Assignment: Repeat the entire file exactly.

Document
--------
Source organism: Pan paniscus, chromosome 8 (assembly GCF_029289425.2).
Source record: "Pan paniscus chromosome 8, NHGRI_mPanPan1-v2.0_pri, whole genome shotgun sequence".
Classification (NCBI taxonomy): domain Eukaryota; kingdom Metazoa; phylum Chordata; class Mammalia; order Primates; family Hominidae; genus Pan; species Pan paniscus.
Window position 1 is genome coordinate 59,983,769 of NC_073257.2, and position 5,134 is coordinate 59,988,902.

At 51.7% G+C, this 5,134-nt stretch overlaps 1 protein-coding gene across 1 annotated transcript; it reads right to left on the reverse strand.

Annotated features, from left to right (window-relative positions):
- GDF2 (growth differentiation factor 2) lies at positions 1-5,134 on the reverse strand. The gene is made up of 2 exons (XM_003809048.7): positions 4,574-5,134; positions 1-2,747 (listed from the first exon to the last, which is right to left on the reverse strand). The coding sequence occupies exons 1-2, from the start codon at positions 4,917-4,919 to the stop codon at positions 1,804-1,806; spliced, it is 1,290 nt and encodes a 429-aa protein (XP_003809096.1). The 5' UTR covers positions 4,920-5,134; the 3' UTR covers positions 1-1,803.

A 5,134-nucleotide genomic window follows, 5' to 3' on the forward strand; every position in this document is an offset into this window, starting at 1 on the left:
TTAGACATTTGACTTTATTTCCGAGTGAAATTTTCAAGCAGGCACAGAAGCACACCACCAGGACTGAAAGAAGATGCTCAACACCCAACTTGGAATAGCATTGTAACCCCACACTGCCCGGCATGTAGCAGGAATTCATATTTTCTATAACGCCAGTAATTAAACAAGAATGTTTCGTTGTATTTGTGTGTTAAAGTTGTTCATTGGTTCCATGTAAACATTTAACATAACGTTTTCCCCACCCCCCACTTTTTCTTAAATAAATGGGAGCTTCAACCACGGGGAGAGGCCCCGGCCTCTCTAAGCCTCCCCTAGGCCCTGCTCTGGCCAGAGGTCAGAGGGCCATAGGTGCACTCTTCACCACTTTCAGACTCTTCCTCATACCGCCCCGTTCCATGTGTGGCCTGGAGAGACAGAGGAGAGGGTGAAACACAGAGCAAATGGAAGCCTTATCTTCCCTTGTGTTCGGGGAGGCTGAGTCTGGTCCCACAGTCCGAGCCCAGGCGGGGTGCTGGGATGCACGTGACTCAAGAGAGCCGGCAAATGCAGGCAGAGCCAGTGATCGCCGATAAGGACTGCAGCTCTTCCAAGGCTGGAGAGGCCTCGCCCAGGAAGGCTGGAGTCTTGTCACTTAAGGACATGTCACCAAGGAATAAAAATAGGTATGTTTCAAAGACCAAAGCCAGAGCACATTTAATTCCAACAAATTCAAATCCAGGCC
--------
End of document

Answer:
Source organism: Pan paniscus, chromosome 8 (assembly GCF_029289425.2).
Source record: "Pan paniscus chromosome 8, NHGRI_mPanPan1-v2.0_pri, whole genome shotgun sequence".
Classification (NCBI taxonomy): domain Eukaryota; kingdom Metazoa; phylum Chordata; class Mammalia; order Primates; family Hominidae; genus Pan; species Pan paniscus.
Window position 1 is genome coordinate 59,983,769 of NC_073257.2, and position 5,134 is coordinate 59,988,902.

At 51.7% G+C, this 5,134-nt stretch overlaps 1 protein-coding gene across 1 annotated transcript; it reads right to left on the reverse strand.

Annotated features, from left to right (window-relative positions):
- GDF2 (growth differentiation factor 2) lies at positions 1-5,134 on the reverse strand. The gene is made up of 2 exons (XM_003809048.7): positions 4,574-5,134; positions 1-2,747 (listed from the first exon to the last, which is right to left on the reverse strand). The coding sequence occupies exons 1-2, from the start codon at positions 4,917-4,919 to the stop codon at positions 1,804-1,806; spliced, it is 1,290 nt and encodes a 429-aa protein (XP_003809096.1). The 5' UTR covers positions 4,920-5,134; the 3' UTR covers positions 1-1,803.

A 5,134-nucleotide genomic window follows, 5' to 3' on the forward strand; every position in this document is an offset into this window, starting at 1 on the left:
TTAGACATTTGACTTTATTTCCGAGTGAAATTTTCAAGCAGGCACAGAAGCACACCACCAGGACTGAAAGAAGATGCTCAACACCCAACTTGGAATAGCATTGTAACCCCACACTGCCCGGCATGTAGCAGGAATTCATATTTTCTATAACGCCAGTAATTAAACAAGAATGTTTCGTTGTATTTGTGTGTTAAAGTTGTTCATTGGTTCCATGTAAACATTTAACATAACGTTTTCCCCACCCCCCACTTTTTCTTAAATAAATGGGAGCTTCAACCACGGGGAGAGGCCCCGGCCTCTCTAAGCCTCCCCTAGGCCCTGCTCTGGCCAGAGGTCAGAGGGCCATAGGTGCACTCTTCACCACTTTCAGACTCTTCCTCATACCGCCCCGTTCCATGTGTGGCCTGGAGAGACAGAGGAGAGGGTGAAACACAGAGCAAATGGAAGCCTTATCTTCCCTTGTGTTCGGGGAGGCTGAGTCTGGTCCCACAGTCCGAGCCCAGGCGGGGTGCTGGGATGCACGTGACTCAAGAGAGCCGGCAAATGCAGGCAGAGCCAGTGATCGCCGATAAGGACTGCAGCTCTTCCAAGGCTGGAGAGGCCTCGCCCAGGAAGGCTGGAGTCTTGTCACTTAAGGACATGTCACCAAGGAATAAAAATAGGTATGTTTCAAAGACCAAAGCCAGAGCACATTTAATTCCAACAAATTCAAATCCAGGCC